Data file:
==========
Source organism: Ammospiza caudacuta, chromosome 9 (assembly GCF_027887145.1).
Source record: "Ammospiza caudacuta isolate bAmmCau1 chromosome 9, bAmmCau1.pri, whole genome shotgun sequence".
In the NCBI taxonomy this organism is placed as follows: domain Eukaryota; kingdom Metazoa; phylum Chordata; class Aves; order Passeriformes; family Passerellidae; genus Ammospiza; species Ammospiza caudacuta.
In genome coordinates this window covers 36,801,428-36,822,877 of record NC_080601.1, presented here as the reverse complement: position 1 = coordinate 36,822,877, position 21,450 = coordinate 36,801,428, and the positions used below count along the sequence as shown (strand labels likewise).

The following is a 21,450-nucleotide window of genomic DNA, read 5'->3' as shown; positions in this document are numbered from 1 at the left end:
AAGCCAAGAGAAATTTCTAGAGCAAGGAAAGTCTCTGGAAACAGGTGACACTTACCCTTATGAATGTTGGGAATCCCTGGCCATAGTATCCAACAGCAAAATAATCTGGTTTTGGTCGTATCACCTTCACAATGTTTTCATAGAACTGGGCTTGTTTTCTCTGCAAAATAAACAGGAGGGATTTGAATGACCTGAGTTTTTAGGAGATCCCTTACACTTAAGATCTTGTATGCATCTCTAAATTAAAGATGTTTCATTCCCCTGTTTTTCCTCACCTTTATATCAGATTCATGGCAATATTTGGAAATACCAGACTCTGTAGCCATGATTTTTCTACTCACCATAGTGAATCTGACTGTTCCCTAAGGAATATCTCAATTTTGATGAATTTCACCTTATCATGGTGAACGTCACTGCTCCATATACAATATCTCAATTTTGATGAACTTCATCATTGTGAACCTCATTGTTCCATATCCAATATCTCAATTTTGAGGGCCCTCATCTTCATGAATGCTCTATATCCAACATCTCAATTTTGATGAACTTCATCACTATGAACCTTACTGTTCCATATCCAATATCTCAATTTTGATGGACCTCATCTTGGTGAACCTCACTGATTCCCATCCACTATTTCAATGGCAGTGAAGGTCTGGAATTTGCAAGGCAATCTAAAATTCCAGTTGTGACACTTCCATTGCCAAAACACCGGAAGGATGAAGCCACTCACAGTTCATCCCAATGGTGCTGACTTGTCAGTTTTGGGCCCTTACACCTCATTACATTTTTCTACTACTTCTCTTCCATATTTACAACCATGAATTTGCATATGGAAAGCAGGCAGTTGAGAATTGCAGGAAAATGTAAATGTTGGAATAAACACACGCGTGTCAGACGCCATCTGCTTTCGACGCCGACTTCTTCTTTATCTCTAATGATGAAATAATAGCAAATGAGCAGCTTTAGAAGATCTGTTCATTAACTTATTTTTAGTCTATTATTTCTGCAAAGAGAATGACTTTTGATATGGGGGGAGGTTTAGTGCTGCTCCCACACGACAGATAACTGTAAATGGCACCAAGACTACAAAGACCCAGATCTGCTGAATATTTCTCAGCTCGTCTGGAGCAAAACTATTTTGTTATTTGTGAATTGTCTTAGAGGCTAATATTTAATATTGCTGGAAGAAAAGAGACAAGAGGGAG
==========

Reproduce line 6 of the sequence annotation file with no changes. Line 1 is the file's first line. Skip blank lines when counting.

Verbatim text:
AAGCCAAGAGAAATTTCTAGAGCAAGGAAAGTCTCTGGAAACAGGTGACACTTACCCTTATGAATGTTGGGAATCCCTGGCCATAGTATCCAACAGCAAAATAATCTGGTTTTGGTCGTATCACCTTCACAATGTTTTCATAGAACTGGGCTTGTTTTCTCTGCAAAATAAACAGGAGGGATTTGAATGACCTGAGTTTTTAGGAGATCCCTTACACTTAAGATCTTGTATGCATCTCTAAATTAAAGATGTTTCATTCCCCTGTTTTTCCTCACCTTTATATCAGATTCATGGCAATATTTGGAAATACCAGACTCTGTAGCCATGATTTTTCTACTCACCATAGTGAATCTGACTGTTCCCTAAGGAATATCTCAATTTTGATGAATTTCACCTTATCATGGTGAACGTCACTGCTCCATATACAATATCTCAATTTTGATGAACTTCATCATTGTGAACCTCATTGTTCCATATCCAATATCTCAATTTTGAGGGCCCTCATCTTCATGAATGCTCTATATCCAACATCTCAATTTTGATGAACTTCATCACTATGAACCTTACTGTTCCATATCCAATATCTCAATTTTGATGGACCTCATCTTGGTGAACCTCACTGATTCCCATCCACTATTTCAATGGCAGTGAAGGTCTGGAATTTGCAAGGCAATCTAAAATTCCAGTTGTGACACTTCCATTGCCAAAACACCGGAAGGATGAAGCCACTCACAGTTCATCCCAATGGTGCTGACTTGTCAGTTTTGGGCCCTTACACCTCATTACATTTTTCTACTACTTCTCTTCCATATTTACAACCATGAATTTGCATATGGAAAGCAGGCAGTTGAGAATTGCAGGAAAATGTAAATGTTGGAATAAACACACGCGTGTCAGACGCCATCTGCTTTCGACGCCGACTTCTTCTTTATCTCTAATGATGAAATAATAGCAAATGAGCAGCTTTAGAAGATCTGTTCATTAACTTATTTTTAGTCTATTATTTCTGCAAAGAGAATGACTTTTGATATGGGGGGAGGTTTAGTGCTGCTCCCACACGACAGATAACTGTAAATGGCACCAAGACTACAAAGACCCAGATCTGCTGAATATTTCTCAGCTCGTCTGGAGCAAAACTATTTTGTTATTTGTGAATTGTCTTAGAGGCTAATATTTAATATTGCTGGAAGAAAAGAGACAAGAGGGAG